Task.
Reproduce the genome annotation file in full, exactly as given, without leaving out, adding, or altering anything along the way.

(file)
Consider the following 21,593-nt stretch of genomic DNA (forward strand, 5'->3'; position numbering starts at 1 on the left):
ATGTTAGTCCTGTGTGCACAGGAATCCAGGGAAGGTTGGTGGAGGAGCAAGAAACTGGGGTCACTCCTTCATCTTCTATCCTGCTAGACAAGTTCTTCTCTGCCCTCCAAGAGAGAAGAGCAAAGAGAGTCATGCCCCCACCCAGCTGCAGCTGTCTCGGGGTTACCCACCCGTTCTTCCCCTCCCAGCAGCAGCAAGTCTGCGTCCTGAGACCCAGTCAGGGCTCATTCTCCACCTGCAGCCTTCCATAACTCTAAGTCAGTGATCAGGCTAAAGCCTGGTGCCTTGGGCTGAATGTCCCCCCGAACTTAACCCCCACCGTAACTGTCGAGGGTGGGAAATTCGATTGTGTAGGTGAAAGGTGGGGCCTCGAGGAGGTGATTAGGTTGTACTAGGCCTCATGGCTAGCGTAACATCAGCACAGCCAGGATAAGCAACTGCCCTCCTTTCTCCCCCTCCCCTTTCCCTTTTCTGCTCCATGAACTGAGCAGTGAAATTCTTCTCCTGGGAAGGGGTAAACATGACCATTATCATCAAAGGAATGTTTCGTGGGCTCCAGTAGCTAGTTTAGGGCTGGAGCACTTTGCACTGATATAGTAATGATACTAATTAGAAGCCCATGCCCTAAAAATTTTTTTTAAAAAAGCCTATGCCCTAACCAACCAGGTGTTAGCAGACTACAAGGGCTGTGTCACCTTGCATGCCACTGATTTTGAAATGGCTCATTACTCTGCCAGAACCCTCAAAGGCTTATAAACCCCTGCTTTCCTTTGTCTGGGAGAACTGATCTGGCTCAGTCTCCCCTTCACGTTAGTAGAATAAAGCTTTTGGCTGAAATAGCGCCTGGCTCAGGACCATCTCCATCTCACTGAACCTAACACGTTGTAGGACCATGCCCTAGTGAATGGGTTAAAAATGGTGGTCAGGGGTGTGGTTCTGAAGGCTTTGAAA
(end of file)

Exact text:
Consider the following 21,593-nt stretch of genomic DNA (forward strand, 5'->3'; position numbering starts at 1 on the left):
ATGTTAGTCCTGTGTGCACAGGAATCCAGGGAAGGTTGGTGGAGGAGCAAGAAACTGGGGTCACTCCTTCATCTTCTATCCTGCTAGACAAGTTCTTCTCTGCCCTCCAAGAGAGAAGAGCAAAGAGAGTCATGCCCCCACCCAGCTGCAGCTGTCTCGGGGTTACCCACCCGTTCTTCCCCTCCCAGCAGCAGCAAGTCTGCGTCCTGAGACCCAGTCAGGGCTCATTCTCCACCTGCAGCCTTCCATAACTCTAAGTCAGTGATCAGGCTAAAGCCTGGTGCCTTGGGCTGAATGTCCCCCCGAACTTAACCCCCACCGTAACTGTCGAGGGTGGGAAATTCGATTGTGTAGGTGAAAGGTGGGGCCTCGAGGAGGTGATTAGGTTGTACTAGGCCTCATGGCTAGCGTAACATCAGCACAGCCAGGATAAGCAACTGCCCTCCTTTCTCCCCCTCCCCTTTCCCTTTTCTGCTCCATGAACTGAGCAGTGAAATTCTTCTCCTGGGAAGGGGTAAACATGACCATTATCATCAAAGGAATGTTTCGTGGGCTCCAGTAGCTAGTTTAGGGCTGGAGCACTTTGCACTGATATAGTAATGATACTAATTAGAAGCCCATGCCCTAAAAATTTTTTTTAAAAAAGCCTATGCCCTAACCAACCAGGTGTTAGCAGACTACAAGGGCTGTGTCACCTTGCATGCCACTGATTTTGAAATGGCTCATTACTCTGCCAGAACCCTCAAAGGCTTATAAACCCCTGCTTTCCTTTGTCTGGGAGAACTGATCTGGCTCAGTCTCCCCTTCACGTTAGTAGAATAAAGCTTTTGGCTGAAATAGCGCCTGGCTCAGGACCATCTCCATCTCACTGAACCTAACACGTTGTAGGACCATGCCCTAGTGAATGGGTTAAAAATGGTGGTCAGGGGTGTGGTTCTGAAGGCTTTGAAA